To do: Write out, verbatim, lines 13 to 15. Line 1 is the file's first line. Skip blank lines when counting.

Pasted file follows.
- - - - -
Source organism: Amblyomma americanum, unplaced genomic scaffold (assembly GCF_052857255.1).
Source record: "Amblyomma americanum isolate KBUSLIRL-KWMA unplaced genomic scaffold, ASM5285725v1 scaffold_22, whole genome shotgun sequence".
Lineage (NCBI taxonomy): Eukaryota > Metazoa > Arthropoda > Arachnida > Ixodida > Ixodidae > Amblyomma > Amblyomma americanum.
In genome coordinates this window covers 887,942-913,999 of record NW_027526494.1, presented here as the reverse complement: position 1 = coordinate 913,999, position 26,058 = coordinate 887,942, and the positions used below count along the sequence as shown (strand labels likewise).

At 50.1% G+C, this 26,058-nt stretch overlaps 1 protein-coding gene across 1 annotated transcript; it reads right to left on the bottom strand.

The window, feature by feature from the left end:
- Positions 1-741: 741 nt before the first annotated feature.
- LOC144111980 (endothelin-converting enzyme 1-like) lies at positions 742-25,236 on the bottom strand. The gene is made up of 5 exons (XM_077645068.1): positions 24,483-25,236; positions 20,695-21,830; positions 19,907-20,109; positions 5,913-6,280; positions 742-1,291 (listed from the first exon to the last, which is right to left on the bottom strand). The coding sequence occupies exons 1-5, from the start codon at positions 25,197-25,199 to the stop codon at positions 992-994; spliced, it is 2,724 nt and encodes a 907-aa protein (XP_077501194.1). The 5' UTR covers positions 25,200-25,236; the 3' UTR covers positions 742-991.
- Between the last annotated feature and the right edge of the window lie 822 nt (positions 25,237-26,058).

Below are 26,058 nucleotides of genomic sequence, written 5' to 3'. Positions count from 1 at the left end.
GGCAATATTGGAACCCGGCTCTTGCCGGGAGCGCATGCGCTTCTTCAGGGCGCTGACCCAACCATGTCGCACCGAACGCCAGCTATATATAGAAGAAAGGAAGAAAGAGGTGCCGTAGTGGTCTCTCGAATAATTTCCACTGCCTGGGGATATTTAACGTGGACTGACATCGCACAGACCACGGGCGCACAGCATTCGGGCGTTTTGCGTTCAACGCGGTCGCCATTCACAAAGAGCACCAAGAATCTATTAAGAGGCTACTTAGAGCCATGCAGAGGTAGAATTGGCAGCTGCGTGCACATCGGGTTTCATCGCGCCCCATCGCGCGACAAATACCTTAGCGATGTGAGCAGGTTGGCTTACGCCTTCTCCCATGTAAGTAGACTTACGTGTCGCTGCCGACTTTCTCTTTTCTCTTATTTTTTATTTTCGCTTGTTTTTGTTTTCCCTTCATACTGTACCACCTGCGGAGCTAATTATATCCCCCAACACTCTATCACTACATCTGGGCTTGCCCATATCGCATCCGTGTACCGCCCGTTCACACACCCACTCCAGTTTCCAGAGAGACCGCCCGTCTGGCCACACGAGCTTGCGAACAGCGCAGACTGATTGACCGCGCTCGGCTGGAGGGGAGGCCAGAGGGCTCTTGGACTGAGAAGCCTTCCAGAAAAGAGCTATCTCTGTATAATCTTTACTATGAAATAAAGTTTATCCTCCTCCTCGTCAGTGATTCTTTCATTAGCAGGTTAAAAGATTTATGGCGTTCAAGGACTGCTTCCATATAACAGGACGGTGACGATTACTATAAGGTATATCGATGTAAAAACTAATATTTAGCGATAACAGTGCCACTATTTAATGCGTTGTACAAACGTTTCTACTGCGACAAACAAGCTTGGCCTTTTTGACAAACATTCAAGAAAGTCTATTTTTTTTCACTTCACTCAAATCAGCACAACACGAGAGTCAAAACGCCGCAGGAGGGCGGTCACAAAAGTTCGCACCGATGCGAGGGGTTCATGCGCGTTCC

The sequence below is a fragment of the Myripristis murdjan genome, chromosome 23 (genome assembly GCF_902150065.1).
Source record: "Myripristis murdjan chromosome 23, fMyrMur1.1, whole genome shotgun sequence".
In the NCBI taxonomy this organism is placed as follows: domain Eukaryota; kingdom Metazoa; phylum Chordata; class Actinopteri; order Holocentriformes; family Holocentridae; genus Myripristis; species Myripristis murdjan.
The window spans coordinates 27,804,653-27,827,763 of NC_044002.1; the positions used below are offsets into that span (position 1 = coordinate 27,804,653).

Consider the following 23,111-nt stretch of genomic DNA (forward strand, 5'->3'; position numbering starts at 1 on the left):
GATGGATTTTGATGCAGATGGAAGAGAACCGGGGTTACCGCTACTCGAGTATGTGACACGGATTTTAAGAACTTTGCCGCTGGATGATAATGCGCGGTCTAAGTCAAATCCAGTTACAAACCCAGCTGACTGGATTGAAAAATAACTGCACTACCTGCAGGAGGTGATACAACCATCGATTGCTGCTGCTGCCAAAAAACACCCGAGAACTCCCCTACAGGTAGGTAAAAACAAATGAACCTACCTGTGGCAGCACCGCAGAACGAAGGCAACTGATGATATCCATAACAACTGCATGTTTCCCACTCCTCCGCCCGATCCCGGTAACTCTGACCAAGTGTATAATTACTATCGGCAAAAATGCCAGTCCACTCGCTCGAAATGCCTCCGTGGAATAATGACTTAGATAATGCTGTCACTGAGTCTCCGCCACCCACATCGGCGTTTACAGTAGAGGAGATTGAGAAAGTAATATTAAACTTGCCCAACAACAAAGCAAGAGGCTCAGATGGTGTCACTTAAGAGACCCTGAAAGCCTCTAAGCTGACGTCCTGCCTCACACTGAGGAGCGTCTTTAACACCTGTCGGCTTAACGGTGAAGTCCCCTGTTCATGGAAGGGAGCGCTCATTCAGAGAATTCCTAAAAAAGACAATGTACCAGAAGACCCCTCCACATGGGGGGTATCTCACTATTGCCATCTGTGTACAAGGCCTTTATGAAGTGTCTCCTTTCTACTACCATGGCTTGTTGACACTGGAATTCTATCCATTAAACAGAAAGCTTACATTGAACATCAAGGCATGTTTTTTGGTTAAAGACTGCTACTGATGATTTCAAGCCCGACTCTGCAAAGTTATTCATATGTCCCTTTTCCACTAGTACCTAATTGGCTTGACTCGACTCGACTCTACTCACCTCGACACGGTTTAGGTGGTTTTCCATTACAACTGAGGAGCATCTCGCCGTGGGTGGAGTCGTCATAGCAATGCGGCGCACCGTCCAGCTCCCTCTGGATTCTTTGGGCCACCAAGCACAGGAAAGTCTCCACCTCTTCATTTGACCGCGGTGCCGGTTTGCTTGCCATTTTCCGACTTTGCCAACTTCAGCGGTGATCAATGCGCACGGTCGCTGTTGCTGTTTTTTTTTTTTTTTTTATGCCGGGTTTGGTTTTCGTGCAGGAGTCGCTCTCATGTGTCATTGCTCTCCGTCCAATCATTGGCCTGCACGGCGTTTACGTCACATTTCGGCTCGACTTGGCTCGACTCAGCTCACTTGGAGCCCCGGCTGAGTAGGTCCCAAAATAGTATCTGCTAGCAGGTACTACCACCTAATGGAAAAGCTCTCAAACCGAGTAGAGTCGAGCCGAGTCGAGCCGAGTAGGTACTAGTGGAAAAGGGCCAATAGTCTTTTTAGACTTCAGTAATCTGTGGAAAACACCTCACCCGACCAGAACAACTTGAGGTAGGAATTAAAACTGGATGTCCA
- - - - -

Source record: "Myripristis murdjan chromosome 23, fMyrMur1.1, whole genome shotgun sequence".
In the NCBI taxonomy this organism is placed as follows: domain Eukaryota; kingdom Metazoa; phylum Chordata; class Actinopteri; order Holocentriformes; family Holocentridae; genus Myripristis; species Myripristis murdjan.
The window spans coordinates 27,804,653-27,827,763 of NC_044002.1; the positions used below are offsets into that span (position 1 = coordinate 27,804,653).